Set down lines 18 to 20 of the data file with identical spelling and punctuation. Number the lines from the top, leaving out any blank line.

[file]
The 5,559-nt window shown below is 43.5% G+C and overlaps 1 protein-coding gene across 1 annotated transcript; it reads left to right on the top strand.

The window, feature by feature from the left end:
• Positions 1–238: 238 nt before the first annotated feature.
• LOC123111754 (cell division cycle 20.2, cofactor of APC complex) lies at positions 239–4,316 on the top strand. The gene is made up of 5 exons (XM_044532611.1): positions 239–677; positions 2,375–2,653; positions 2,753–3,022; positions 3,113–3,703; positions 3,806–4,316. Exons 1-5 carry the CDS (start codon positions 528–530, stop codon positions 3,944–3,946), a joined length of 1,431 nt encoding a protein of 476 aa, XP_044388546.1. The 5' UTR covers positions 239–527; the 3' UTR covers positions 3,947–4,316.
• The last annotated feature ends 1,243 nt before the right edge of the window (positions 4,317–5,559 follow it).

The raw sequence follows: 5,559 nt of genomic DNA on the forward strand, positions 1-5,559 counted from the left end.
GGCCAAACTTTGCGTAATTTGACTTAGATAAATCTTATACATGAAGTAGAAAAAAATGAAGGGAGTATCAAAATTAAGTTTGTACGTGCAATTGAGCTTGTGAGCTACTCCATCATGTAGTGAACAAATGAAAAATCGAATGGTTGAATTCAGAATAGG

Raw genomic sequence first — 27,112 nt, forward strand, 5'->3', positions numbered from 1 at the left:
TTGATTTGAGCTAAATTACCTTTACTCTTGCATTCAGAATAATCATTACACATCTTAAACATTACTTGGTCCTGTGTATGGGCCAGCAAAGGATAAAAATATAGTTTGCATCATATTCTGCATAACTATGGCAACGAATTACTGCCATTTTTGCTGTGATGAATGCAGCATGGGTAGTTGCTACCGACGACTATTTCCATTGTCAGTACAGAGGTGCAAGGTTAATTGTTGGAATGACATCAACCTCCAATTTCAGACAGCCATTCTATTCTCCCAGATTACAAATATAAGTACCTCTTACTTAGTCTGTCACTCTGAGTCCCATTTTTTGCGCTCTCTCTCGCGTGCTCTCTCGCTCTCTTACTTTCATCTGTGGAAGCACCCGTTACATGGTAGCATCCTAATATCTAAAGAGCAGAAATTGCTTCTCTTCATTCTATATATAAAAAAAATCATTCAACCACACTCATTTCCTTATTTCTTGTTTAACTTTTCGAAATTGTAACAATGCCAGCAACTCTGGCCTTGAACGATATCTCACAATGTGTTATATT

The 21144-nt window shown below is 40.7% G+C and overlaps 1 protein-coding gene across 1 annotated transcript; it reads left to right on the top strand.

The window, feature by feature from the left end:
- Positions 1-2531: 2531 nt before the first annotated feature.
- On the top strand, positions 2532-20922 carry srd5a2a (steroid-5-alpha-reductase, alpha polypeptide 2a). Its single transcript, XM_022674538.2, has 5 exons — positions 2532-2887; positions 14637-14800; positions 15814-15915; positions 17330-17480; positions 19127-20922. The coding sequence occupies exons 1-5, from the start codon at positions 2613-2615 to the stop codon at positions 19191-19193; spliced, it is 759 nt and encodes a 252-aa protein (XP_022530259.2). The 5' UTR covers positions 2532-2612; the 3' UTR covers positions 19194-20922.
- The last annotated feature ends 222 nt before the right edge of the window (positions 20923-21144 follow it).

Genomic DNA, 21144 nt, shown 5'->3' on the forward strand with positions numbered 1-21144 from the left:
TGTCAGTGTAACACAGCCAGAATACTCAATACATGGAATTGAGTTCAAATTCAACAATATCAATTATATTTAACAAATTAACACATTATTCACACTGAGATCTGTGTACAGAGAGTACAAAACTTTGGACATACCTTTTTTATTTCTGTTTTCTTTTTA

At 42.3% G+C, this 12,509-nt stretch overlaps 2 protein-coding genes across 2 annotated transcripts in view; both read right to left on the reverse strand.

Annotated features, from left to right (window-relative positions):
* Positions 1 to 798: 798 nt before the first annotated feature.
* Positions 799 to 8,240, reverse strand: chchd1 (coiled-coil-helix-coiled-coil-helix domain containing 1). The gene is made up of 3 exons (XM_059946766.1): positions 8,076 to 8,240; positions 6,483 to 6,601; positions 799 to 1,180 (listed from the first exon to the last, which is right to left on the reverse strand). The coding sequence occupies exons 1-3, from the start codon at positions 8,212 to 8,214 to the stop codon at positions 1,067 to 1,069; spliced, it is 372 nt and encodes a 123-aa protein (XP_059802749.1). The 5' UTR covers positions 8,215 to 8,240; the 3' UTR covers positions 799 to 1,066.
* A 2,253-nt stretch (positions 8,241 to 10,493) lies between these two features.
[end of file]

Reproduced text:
Annotated features, from left to right (window-relative positions):
* Positions 1 to 798: 798 nt before the first annotated feature.
* Positions 799 to 8,240, reverse strand: chchd1 (coiled-coil-helix-coiled-coil-helix domain containing 1). The gene is made up of 3 exons (XM_059946766.1): positions 8,076 to 8,240; positions 6,483 to 6,601; positions 799 to 1,180 (listed from the first exon to the last, which is right to left on the reverse strand). The coding sequence occupies exons 1-3, from the start codon at positions 8,212 to 8,214 to the stop codon at positions 1,067 to 1,069; spliced, it is 372 nt and encodes a 123-aa protein (XP_059802749.1). The 5' UTR covers positions 8,215 to 8,240; the 3' UTR covers positions 799 to 1,066.